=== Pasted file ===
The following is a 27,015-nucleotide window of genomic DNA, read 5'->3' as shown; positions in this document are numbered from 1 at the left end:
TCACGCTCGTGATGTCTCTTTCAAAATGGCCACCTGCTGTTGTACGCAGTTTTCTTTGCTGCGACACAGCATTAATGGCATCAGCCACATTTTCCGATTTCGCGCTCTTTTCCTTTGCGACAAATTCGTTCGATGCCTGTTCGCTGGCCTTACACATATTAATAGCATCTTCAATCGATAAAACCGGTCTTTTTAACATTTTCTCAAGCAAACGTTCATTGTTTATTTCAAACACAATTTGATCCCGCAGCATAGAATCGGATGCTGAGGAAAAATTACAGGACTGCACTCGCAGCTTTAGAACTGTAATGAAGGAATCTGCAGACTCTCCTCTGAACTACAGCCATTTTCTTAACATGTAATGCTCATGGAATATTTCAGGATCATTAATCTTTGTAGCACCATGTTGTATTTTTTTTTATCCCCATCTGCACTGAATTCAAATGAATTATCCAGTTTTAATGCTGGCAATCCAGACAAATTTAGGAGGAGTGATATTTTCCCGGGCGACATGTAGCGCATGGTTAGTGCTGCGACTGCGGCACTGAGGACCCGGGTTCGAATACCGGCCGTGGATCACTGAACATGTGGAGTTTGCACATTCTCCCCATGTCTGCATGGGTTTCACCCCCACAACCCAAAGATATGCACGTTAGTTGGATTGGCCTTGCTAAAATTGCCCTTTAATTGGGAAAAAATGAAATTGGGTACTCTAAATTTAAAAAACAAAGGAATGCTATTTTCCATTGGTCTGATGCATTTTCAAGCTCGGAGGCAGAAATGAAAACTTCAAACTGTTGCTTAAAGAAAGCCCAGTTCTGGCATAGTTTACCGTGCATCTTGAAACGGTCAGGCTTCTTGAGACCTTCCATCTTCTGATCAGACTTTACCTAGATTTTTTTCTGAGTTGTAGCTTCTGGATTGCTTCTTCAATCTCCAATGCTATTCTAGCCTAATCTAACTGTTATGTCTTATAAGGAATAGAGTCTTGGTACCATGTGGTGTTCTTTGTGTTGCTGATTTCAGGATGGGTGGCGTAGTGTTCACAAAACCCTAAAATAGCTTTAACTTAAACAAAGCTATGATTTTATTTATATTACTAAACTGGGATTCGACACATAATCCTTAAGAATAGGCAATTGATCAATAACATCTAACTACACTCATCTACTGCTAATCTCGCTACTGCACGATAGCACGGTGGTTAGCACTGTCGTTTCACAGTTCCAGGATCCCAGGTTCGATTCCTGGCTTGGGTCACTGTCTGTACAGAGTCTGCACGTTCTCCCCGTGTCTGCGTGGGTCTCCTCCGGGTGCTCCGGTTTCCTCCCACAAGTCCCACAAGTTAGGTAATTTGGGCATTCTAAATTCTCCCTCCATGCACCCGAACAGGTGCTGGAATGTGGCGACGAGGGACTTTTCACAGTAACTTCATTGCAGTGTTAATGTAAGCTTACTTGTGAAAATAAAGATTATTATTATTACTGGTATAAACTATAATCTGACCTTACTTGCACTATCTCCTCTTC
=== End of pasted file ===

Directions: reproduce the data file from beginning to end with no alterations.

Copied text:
The following is a 27,015-nucleotide window of genomic DNA, read 5'->3' as shown; positions in this document are numbered from 1 at the left end:
TCACGCTCGTGATGTCTCTTTCAAAATGGCCACCTGCTGTTGTACGCAGTTTTCTTTGCTGCGACACAGCATTAATGGCATCAGCCACATTTTCCGATTTCGCGCTCTTTTCCTTTGCGACAAATTCGTTCGATGCCTGTTCGCTGGCCTTACACATATTAATAGCATCTTCAATCGATAAAACCGGTCTTTTTAACATTTTCTCAAGCAAACGTTCATTGTTTATTTCAAACACAATTTGATCCCGCAGCATAGAATCGGATGCTGAGGAAAAATTACAGGACTGCACTCGCAGCTTTAGAACTGTAATGAAGGAATCTGCAGACTCTCCTCTGAACTACAGCCATTTTCTTAACATGTAATGCTCATGGAATATTTCAGGATCATTAATCTTTGTAGCACCATGTTGTATTTTTTTTTATCCCCATCTGCACTGAATTCAAATGAATTATCCAGTTTTAATGCTGGCAATCCAGACAAATTTAGGAGGAGTGATATTTTCCCGGGCGACATGTAGCGCATGGTTAGTGCTGCGACTGCGGCACTGAGGACCCGGGTTCGAATACCGGCCGTGGATCACTGAACATGTGGAGTTTGCACATTCTCCCCATGTCTGCATGGGTTTCACCCCCACAACCCAAAGATATGCACGTTAGTTGGATTGGCCTTGCTAAAATTGCCCTTTAATTGGGAAAAAATGAAATTGGGTACTCTAAATTTAAAAAACAAAGGAATGCTATTTTCCATTGGTCTGATGCATTTTCAAGCTCGGAGGCAGAAATGAAAACTTCAAACTGTTGCTTAAAGAAAGCCCAGTTCTGGCATAGTTTACCGTGCATCTTGAAACGGTCAGGCTTCTTGAGACCTTCCATCTTCTGATCAGACTTTACCTAGATTTTTTTCTGAGTTGTAGCTTCTGGATTGCTTCTTCAATCTCCAATGCTATTCTAGCCTAATCTAACTGTTATGTCTTATAAGGAATAGAGTCTTGGTACCATGTGGTGTTCTTTGTGTTGCTGATTTCAGGATGGGTGGCGTAGTGTTCACAAAACCCTAAAATAGCTTTAACTTAAACAAAGCTATGATTTTATTTATATTACTAAACTGGGATTCGACACATAATCCTTAAGAATAGGCAATTGATCAATAACATCTAACTACACTCATCTACTGCTAATCTCGCTACTGCACGATAGCACGGTGGTTAGCACTGTCGTTTCACAGTTCCAGGATCCCAGGTTCGATTCCTGGCTTGGGTCACTGTCTGTACAGAGTCTGCACGTTCTCCCCGTGTCTGCGTGGGTCTCCTCCGGGTGCTCCGGTTTCCTCCCACAAGTCCCACAAGTTAGGTAATTTGGGCATTCTAAATTCTCCCTCCATGCACCCGAACAGGTGCTGGAATGTGGCGACGAGGGACTTTTCACAGTAACTTCATTGCAGTGTTAATGTAAGCTTACTTGTGAAAATAAAGATTATTATTATTACTGGTATAAACTATAATCTGACCTTACTTGCACTATCTCCTCTTC